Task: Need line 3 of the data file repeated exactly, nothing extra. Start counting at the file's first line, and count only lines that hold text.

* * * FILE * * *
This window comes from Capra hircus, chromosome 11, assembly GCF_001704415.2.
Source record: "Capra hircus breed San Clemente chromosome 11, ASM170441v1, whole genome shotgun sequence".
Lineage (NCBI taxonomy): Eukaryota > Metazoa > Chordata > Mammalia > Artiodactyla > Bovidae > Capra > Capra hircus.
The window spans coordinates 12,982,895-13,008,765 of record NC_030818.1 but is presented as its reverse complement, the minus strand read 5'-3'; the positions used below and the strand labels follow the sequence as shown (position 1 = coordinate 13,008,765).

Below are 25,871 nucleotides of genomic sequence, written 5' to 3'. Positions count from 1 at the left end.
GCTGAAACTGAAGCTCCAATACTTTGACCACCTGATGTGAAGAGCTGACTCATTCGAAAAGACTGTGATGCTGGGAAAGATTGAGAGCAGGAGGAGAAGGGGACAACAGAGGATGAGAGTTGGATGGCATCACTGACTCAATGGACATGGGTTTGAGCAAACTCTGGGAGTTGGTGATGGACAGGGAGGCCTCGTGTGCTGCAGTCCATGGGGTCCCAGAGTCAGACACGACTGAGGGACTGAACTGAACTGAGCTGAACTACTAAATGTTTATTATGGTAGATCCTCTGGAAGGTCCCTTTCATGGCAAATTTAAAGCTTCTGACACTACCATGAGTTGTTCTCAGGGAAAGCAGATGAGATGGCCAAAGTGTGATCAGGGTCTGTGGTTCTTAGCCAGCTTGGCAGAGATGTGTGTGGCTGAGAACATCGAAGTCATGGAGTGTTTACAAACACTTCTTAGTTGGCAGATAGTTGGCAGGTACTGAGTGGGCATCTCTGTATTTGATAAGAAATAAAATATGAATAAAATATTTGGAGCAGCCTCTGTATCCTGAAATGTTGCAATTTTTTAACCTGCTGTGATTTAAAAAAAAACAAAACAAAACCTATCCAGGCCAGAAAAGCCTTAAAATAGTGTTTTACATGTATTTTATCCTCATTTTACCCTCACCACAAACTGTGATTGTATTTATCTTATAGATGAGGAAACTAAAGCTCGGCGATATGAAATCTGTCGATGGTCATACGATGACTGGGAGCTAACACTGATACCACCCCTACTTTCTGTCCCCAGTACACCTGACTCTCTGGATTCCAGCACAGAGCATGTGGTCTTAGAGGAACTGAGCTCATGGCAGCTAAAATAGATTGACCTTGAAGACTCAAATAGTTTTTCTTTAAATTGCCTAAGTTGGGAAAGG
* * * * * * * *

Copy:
Lineage (NCBI taxonomy): Eukaryota > Metazoa > Chordata > Mammalia > Artiodactyla > Bovidae > Capra > Capra hircus.